Barrera, of course, also came back from retirement, making an ill-advised move to 135 pounds. It has not gone well, and his career, too, is now simply active instead of relevant.


Number three: Oscar de la Hoya. No question Oscar was weight-drained, out of shape, and far past his prime. But Pacquiao did what no one else had ever been able to do: He completely dominated de la Hoya to the point where Oscar had no choice but to swallow his pride, get off his stool, and quit. Even when Bernard Hopkins knocked Oscar out with a wicked body punch years ago, Oscar tried with all he had to get up off the mat and keep going. In that case, he physically couldn't do it. In this case, Pacquiao destroyed him physically and mentally.

Oscar retired from the ring after his loss to Pacquiao.

And then the fourth, obviously, is Ricky Hatton. Hatton is hinting that he's going to fight again, but he's never going to be the same guy. I do think in my gut that Ricky can still compete at a high level against most guys at 140 pounds, but would it shock me if he went out and wound up getting beaten by a much lesser-regarded fighter? No, it wouldn't. Pacquiao definitely took something from Hatton in May.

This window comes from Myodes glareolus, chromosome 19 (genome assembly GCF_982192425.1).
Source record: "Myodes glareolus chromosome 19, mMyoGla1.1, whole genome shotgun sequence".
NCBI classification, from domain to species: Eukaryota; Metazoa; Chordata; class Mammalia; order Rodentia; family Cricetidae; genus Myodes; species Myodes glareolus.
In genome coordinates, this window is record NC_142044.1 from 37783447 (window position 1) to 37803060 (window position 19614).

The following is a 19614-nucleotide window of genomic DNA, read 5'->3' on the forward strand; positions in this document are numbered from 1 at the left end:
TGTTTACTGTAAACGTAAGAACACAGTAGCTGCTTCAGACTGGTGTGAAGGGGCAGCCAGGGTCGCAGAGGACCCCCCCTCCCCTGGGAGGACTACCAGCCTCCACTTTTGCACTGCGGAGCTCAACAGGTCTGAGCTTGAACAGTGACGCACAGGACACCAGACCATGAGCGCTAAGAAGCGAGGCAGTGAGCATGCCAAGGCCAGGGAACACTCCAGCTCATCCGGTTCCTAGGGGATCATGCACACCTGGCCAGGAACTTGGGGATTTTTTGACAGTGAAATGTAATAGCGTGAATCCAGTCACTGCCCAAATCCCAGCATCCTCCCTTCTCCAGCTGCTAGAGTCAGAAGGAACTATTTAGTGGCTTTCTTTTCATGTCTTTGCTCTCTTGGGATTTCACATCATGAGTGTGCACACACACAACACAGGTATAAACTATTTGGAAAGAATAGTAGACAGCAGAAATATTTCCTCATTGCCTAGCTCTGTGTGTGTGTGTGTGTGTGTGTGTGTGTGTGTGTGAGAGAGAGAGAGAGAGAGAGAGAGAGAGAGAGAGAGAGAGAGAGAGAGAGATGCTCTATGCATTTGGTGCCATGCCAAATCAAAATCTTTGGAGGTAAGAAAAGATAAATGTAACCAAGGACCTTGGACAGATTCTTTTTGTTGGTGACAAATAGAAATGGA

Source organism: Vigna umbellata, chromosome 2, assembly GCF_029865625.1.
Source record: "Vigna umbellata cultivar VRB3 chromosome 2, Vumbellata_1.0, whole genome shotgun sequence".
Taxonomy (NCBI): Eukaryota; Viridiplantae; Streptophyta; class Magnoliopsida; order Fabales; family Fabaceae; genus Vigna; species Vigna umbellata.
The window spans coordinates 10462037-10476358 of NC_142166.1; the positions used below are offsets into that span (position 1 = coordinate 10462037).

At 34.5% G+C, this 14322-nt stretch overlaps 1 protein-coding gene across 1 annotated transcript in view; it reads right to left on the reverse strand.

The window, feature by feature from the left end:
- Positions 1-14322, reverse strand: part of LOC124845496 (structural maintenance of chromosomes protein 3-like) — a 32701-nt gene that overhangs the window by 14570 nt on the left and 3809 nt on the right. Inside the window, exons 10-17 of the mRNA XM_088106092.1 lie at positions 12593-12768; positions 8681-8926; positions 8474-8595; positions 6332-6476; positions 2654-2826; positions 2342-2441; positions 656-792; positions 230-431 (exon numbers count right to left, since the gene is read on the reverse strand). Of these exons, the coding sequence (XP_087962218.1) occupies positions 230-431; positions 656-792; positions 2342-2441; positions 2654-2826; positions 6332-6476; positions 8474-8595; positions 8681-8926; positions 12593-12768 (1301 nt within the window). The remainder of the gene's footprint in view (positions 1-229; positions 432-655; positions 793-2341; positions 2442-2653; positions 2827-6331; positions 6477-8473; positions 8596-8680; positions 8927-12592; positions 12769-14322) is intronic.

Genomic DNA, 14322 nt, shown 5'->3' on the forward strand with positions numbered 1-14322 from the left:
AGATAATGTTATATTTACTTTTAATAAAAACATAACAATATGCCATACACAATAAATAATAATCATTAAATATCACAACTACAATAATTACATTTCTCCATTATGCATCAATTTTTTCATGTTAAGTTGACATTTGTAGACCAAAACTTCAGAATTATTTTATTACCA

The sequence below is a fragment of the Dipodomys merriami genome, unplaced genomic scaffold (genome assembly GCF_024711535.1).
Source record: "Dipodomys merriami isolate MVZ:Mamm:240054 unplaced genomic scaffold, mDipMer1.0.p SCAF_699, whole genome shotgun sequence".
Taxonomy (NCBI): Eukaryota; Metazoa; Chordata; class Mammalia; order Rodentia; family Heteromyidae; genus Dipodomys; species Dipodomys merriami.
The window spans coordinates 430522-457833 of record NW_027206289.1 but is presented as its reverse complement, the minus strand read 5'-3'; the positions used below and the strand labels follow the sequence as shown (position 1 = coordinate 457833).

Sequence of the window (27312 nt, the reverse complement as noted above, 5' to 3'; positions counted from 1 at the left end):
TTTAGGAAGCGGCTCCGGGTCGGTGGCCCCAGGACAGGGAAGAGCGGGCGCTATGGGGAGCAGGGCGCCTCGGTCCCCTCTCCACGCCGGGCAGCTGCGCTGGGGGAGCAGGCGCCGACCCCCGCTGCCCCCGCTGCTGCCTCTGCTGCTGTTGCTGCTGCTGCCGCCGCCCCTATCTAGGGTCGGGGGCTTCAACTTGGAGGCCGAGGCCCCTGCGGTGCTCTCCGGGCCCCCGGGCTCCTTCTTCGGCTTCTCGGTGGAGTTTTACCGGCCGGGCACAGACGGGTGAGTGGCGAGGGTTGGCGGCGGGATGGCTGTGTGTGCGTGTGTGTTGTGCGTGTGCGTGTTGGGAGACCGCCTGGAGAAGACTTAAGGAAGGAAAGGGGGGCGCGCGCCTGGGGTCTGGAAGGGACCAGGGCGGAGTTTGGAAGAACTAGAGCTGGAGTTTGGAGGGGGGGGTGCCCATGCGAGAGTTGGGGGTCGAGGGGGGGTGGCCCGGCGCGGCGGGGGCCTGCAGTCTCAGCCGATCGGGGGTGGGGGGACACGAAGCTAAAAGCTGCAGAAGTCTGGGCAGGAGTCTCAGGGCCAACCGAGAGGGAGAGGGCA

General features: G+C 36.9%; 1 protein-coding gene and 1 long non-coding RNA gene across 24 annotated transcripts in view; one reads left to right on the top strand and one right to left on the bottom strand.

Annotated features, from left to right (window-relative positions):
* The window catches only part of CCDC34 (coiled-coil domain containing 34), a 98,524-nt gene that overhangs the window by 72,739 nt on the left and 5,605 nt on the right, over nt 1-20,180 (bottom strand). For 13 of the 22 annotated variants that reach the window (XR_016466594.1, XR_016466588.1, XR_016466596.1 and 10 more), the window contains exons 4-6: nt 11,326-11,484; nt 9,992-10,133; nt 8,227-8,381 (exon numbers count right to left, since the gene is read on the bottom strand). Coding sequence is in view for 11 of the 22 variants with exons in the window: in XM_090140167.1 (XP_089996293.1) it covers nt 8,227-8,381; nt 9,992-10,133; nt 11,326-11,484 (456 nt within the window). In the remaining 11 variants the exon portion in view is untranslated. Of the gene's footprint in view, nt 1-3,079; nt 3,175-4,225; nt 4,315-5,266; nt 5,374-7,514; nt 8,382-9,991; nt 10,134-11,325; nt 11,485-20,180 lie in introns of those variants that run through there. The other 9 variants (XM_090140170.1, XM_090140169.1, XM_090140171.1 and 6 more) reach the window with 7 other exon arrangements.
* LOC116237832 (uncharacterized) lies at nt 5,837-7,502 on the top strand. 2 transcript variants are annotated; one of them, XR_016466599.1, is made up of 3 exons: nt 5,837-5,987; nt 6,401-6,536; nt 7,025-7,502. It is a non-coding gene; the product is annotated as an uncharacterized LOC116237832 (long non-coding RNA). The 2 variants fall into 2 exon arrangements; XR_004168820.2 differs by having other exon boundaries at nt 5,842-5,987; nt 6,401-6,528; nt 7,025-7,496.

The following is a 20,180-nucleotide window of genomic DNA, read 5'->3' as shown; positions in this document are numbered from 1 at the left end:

I'm not saying that Manny Pacquiao is the sole reason these guys retired. Oscar was aged and had done everything he was ever going to do in boxing as an active competitor. Morales and Hatton were both in their prime athletic years, but Morales in particular had already taken a lot of punishment over his legendary career, and Hatton had taken his fair share of lumps, too. Barrera simply seemed to lack any desire.

But in every case, there were two commons: Manny Pacquiao and whispers (sometimes much more) that Manny's opponent simply wasn't the fighter he used to be. Pacquiao's last two fights with Morales, the rematch with Barrera, the mega fights with Oscar and Ricky; every single one of them involved a guy that a good portion of folks thought was toast, or close to it.

Miguel Cotto has heard the same talk since his July 2008 loss to Antonio Margarito. Yes, there's a ton of controversy surrounding that fight now, but it doesn't change the physical effects it may well have had on Cotto, which could still be taking a toll on him. There are also the mental problems it may have introduced. He didn't look trigger-shy at all against a clearly overmatched Michael Jennings, but there are two ways to look at the Clottey fight. The first is he fought smart and with a bad cut that came from a headbutt, winning in a fine performance. That's how I prefer to see it.

But there are also those that really feel Miguel didn't look very good against Clottey and lacked that killer instinct he used to have.

If it's not there for Miguel Cotto the way it used to be, we're going to find out. Clottey may be a bigger, physically stronger guy than Manny, but one thing he doesn't have that Pacquiao does is that killer instinct, that finishing ability. Manny comes to finish fights, and a Cotto that isn't ready for that type of fighter anymore would be a Cotto in very big trouble on November 14.